Modulation of gut microbiota ecosystem by a glucan-rich snail mucin heteropolysaccharide attenuates loperamide-induced constipation

Hoon Kim, Eun Jin Jeong, Chunwoong Park, Jeong seok Lee, Woo Jung Kim, Kwang Won Yu, Hyung Joo Suh, Yejin Ahn, Sung Kwon Moon

Research output: Contribution to journalArticlepeer-review

2 Citations (Scopus)


The present study aimed to investigate the effect of oral administration of snail-derived mucin extract (SM) on ameliorating constipation symptoms of loperamide-induced constipated rats (n = 6). The analytical results indicated that SM mainly contains a glucan-rich snail mucin heteropolysaccharide with high molecular weights (108.5–267.9 kDa), comprising primarily of glucose (64.9 %) and galactose (22.4 %) with some deoxyhexoses (5.0 %) and hexosamines (4.9 %). Daily SM administration at doses of 10–40 mg/kg/day to the loperamide-induced constipated rats significantly (p < 0.05) ameliorated the deterioration in fecal parameters, such as numbers and weight of feces, fecal water contents, and gastrointestinal transit ratio. The histomorphometric results showed that the loperamide-induced decreases in the thickness of mucosal and muscularis mucosae layers as well as the distribution of mucin and c-KIT-positive areas were significantly (p < 0.05) improved via SM consumption at all doses tested. SM administration at all doses significantly increased the expression of genes encoding tryptophan hydroxylases (TPH1 and TPH2; p < 0.05), tight junction molecules (OCLN, CLDN1, and TJP1; p < 0.05), and mucin (MUC2 and MUC4; p < 0.05), but significantly decreased the aquaporin-encoding genes (AQP3 and AQP8; p < 0.05). Gut microbial community analysis indicated that SM administration could modulate loperamide-induced dysbiosis by increasing the phyla Actinobacteria (11.72–12.64 % at 10–40 mg/kg doses; p < 0.05) and Firmicutes (79.33 % and 74.24 % at 20 and 40 mg/kg doses; p < 0.05) and decreasing the phyla Bacteroidetes (5.98–12.47 % at 10–40 mg/kg doses; p < 0.05) and Verrucomicrobia (2.21 % and 2.78 % at 20 and 40 mg/kg doses; p < 0.05), suggesting that SM administration is effective in ameliorating constipation by controlling gut microbial communities. These findings can be utilized as fundamental data for developing novel functional materials using SM to prevent or treat constipation.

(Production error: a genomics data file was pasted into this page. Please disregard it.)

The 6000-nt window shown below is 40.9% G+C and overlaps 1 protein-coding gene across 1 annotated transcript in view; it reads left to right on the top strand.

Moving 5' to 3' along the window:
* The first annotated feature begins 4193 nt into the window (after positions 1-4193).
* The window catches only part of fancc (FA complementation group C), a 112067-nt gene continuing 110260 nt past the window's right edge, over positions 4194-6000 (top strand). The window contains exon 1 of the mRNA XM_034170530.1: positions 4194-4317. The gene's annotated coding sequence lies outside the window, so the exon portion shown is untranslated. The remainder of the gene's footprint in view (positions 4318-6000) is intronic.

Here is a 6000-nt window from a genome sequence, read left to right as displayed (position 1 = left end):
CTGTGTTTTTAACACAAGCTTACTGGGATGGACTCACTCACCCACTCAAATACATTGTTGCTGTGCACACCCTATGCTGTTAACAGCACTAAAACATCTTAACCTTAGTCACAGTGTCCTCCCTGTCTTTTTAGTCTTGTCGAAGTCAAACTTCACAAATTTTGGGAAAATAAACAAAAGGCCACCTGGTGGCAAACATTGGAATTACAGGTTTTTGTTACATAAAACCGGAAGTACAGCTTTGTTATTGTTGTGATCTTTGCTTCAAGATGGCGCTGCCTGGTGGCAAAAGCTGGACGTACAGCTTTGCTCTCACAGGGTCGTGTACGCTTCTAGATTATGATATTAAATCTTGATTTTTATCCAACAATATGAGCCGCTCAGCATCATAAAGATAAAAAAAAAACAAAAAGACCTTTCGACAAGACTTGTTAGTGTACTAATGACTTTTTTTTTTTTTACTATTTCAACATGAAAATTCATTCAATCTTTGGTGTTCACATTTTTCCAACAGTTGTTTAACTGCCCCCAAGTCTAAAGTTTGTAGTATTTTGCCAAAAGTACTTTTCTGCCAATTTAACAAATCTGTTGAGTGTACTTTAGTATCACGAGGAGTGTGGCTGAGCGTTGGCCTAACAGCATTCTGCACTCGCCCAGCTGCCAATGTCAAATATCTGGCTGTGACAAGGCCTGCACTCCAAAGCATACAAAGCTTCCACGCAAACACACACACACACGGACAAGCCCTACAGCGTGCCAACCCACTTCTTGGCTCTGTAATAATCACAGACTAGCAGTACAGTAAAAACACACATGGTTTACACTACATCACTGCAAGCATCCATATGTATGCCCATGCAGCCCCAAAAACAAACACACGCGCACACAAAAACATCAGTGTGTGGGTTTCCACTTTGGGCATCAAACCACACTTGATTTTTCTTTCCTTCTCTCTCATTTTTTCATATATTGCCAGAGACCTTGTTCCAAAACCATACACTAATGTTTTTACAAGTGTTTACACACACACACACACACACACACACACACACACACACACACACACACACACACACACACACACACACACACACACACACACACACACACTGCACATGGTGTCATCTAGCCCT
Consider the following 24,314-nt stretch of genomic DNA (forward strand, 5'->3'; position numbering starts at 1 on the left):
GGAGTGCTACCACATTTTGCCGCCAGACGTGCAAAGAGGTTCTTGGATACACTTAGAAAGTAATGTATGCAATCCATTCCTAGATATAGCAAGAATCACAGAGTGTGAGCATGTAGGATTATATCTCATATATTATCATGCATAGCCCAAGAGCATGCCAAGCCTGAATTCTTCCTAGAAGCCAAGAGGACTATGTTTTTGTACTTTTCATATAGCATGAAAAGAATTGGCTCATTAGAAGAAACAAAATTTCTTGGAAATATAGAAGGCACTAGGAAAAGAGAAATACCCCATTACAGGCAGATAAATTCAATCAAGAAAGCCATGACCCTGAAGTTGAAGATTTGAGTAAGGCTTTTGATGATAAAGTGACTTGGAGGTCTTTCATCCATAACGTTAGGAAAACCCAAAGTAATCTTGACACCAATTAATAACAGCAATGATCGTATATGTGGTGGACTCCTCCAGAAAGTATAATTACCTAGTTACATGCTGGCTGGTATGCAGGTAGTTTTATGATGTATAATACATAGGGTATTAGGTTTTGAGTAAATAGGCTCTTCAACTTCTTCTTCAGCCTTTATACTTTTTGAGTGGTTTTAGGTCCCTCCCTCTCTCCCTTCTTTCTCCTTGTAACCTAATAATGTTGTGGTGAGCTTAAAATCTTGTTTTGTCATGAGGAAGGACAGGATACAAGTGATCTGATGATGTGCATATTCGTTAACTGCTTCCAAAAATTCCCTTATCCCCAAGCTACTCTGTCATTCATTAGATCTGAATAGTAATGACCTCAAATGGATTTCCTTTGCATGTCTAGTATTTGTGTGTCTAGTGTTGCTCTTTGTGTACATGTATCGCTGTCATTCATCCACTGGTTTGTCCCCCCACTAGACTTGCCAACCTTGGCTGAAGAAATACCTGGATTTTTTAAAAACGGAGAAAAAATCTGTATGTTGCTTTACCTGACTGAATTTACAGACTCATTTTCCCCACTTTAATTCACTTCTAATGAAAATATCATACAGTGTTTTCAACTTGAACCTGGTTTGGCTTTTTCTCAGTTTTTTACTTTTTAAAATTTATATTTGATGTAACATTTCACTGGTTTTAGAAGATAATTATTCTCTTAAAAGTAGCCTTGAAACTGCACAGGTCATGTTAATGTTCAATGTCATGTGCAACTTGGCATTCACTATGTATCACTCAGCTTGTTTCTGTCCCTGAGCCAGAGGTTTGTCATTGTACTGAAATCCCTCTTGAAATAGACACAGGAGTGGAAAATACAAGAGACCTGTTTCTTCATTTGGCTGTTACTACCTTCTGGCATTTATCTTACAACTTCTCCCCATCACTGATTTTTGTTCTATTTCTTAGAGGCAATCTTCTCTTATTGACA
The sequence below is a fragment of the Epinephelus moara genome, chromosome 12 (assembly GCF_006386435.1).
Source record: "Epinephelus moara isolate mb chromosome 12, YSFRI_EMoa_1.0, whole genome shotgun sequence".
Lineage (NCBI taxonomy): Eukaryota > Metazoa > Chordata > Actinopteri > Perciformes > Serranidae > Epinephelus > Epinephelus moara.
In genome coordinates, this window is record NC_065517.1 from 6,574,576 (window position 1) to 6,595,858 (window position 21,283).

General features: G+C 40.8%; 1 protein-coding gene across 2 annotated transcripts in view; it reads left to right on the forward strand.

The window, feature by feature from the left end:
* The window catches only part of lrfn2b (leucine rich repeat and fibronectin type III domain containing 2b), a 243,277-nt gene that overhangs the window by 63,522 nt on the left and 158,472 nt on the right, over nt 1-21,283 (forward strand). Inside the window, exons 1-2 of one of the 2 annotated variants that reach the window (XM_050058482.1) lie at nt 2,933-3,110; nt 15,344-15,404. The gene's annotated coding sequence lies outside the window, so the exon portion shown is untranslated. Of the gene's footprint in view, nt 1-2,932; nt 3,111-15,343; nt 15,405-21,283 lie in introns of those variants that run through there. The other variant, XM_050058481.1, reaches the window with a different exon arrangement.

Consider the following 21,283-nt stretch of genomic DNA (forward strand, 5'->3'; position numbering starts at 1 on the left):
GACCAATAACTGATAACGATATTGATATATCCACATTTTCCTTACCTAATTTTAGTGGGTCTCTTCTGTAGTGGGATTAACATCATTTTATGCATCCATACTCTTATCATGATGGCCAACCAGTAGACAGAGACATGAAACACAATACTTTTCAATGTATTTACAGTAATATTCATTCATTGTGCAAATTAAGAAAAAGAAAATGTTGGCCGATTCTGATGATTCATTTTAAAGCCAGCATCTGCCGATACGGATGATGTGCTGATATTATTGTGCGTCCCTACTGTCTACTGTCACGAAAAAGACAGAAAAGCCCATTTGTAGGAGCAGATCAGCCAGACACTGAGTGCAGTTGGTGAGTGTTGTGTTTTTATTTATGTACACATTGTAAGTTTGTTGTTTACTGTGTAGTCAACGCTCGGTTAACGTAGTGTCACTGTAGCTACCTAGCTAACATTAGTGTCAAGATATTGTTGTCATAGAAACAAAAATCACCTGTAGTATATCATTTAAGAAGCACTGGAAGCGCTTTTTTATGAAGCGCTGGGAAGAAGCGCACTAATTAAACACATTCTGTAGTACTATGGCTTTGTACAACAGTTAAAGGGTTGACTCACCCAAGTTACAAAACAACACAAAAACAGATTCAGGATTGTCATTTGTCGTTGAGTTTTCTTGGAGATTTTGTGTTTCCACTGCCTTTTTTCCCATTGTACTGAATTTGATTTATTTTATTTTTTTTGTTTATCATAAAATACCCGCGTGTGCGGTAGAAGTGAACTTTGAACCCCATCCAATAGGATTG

Original languageEnglish
Article number126560
JournalInternational Journal of Biological Macromolecules
Publication statusPublished - 2023 Dec 31

Bibliographical note

Publisher Copyright:
© 2023 Elsevier B.V.


  • Achatina fulica
  • Akkermansia
  • Intestinal barrier function
  • Intestinal dysbiosis
  • Slow transit constipation

ASJC Scopus subject areas

  • Structural Biology
  • Biochemistry
  • Molecular Biology


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